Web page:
Rolston's task to 'jump-start' Sabres into contention
Ron Rolston makes his NHL coaching debut Thursday night against the Toronto Maple Leafs, and he has a tough task ahead of him.
Not only is he charged with turning around the Buffalo Sabres, he has to get through to a team that is currently in a state of shock.
"My job is to jump-start this team and do it in any way we can," Rolston said after hitting the ice with the Sabres for the first time since being hired as their coach Wednesday.
Not only does Rolston have to deal with a team that's reeling emotionally, but he also sees a team that hasn't been willing to work as hard as it must in order to win games.
"From what I saw, it was more of a lot of shortcuts," Rolston said. "Lot of rest in shifts. The things you just have to eliminate if you're going to be a good hockey team. Most importantly, it's just getting back to that, it's getting back to work, getting back to eliminating shortcuts from your game because there's not a lot of time."
RUFF OUT, ROLSTON IN
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The Sabres are 3-7-0 in their past 10 games, which included a loss in their prior game at home to the Winnipeg Jets. Their poor play led to longtime coach Lindy Ruff being relieved of his duties Wednesday.
Ruff had been the NHL's longest-tenured coach, appointed to his job with the Sabres on July 21, 1997.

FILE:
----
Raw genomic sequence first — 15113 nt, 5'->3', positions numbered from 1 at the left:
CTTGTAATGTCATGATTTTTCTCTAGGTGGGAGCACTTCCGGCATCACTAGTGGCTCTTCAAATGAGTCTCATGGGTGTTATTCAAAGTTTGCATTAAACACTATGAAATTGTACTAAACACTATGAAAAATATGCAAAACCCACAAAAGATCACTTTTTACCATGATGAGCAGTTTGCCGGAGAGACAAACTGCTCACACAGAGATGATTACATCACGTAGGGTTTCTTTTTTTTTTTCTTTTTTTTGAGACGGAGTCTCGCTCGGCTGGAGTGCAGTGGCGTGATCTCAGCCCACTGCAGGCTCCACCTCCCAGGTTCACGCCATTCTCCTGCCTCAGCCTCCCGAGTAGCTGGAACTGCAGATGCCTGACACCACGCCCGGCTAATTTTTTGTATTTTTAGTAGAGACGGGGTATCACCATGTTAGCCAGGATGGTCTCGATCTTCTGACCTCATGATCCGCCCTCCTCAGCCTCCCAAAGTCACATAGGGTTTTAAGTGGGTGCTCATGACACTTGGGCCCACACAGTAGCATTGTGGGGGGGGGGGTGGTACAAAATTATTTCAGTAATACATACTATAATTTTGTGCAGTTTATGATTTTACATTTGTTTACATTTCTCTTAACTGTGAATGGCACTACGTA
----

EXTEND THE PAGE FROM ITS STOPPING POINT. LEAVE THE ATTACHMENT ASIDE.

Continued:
Rolston had been coaching the Rochester Americans, Buffalo's American Hockey League affiliate, before being promoted by Sabres general manager Darcy Regier shortly after Ruff was dismissed.
"It was surprising for me," Rolston said. "You work your whole career to get an opportunity like this. I wasn't sure when that opportunity was going to come. My job as a coach and my goal has always been to do the absolute best job you can, wherever you're at. That was my plan in Rochester and this opportunity came up."
There were plenty of long faces in the Sabres dressing room as players still seemed to be processing what had happened to Ruff. For some of them, he was the only coach they had ever had in the NHL.
Standing by his locker, forward Drew Stafford struggled to find the words to describe how he felt.
"I've had Lindy my whole career, hearing a new voice in this setting, at this level -- it's hard to describe," Stafford said. "Even being on the ice and not having Lindy out there, I never pictured that scenario in my head … as hard as it is. We have to put it behind us."
Captain Jason Pominville's voice quivered when he reflected on saying farewell to Ruff.
"It's tough, obviously he is a great person, a great guy," Pominville said. "He has done a lot of great things for the city, the organization. … It wasn't an easy day for anyone."
Rolston said he does not have any immediate plans to overhaul the systems that Ruff had implemented, and that getting the focus of his players may be his stiffest challenge.
"Our focus right now is start moving in the positive direction we want to," Rolston said. "The rest usually starts to take care of itself."